Sunday, May 22, 2011

Friday foray into Lobster and Mussels

The sun and warmth have finally arrived after a week of bone chilling rain and with that came a drop in price on  lobster. Of course this pales in comparison to the sale prices on seafood in Halifax where I used to live on the east coast of Canada. Although generously feeding our friends every Friday, my cooking partner and I weren't too keen on purchasing lobster for a gaggle of our friends (at least not at this point out lives). However, we were eager to dine on the soft flesh of these delectable crustaceans and so this week when we were a mere group of two, we took the opportunity. I mean, when life gives you lobsters on sale, make lobsters-on-sale-ade, am I right? Fortunately, I have been watching Rick Stein's Seafood Lover's Guide. I love Rick Stein's enthusiasm for sea food and how creative he gets with simple, overlooked fish.

Yes, lobster isn't exactly and 'overlooked' fish but did you know that lobster used to be the poor person's food? At least here in Canada during the days of yore, the less fortunate kids at school would have lobster sandwiches for lunch while envying the kids that were munching on their royal processed meats. Meats such as the poorly spelled bologna. Is that what being well off creates? Meat that is spelled bo-log-NA but is pronounced baloney?   At this moment, I was briefly inclined to do a little research on the history of this silly word and I'm not entirely sure why. Notice that the city of Bologna isn't pronounced Bo-lo-nee, now is it? (I would like to point out that at this point, I had come back from Wikipedia and asked myself why on Earth was I talking about bologna?)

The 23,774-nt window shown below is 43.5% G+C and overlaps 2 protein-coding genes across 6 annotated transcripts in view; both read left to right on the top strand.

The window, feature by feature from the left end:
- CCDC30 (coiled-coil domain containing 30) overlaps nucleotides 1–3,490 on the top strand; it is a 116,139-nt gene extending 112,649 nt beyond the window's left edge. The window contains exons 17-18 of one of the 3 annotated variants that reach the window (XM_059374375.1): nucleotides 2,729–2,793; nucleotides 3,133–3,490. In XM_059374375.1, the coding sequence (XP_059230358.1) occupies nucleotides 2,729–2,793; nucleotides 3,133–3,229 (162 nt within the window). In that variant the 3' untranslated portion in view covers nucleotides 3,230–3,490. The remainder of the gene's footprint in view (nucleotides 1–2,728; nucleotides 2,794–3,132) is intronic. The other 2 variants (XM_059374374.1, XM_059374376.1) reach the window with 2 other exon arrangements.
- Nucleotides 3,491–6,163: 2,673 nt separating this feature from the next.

Menu
  • Lobster
  • Mussels inspired by Rick Stein's recipe for Moules Marinière.
  • A loaf of French Bread (Home made! More on this in another post.)
Is it really 'inspired' if we followed the recipe but didn't bother to buy most of the ingredients and just used what we had?

Mussels or Moules with White Wine, Cream and Fresh Parsley


1 kg of mussels (We got Prince Edward Island mussels...the best!)
1 garlic clove, finely chopped
1 onion, finely chopped (Our shallot substitute)
15g butter
120 ml whipped cream
Handful of chopped Parsley

We then followed the instructions from Rick Stein's recipe using those ingredients. It turned out amazing which is not surprising since mussels boiled in salt water are amazing all on their own. Then again, one can never go wrong with a pot full of butter, cream and white wine. Amazing dipping for the bread.



I refrained from sipping the broth like a soup...


Lobster sticks to parsley
We gave them a little bath before hand.

My lobster experience goes as far as playing with them before my parents put them in a pot. They were the closest creatures we had to pets! We got our lobster cooking information from the aptly named cooking-lobster.com although we mostly needed it for this chart:

For 1 pound: 5 minutes
1 1/8 pounds: 6 minutes
1 1/4 pounds: 8 minutes
1 1/2 to 2 pounds: 8 to 10 minutes

more than 2 pounds : 12 minutes 






I don't know how this one got parsley on its head.
We had already opened the wine for the mussels and were having some for ourselves when we thought, maybe the lobsters would like to have some! They had been splashing us this whole time with water (seriously, it was like the kitchen was a small water park, with a stove in it). so maybe a bit of wine would calm them down, as well as make the trip to the pot a little less daunting for them. When it came time, they were quite complacent. This also gave us an idea as to what would happen if we somehow fed the lobster wine. Would it change their flavour for the better similar to how Kobe cows are fed beer (and also massaged, but I'm not sure how massaging a crustacean would help). I have a feeling this is going to be a fairly expensive experiment.

It's seafood time, get out there and seafood!

we were both young...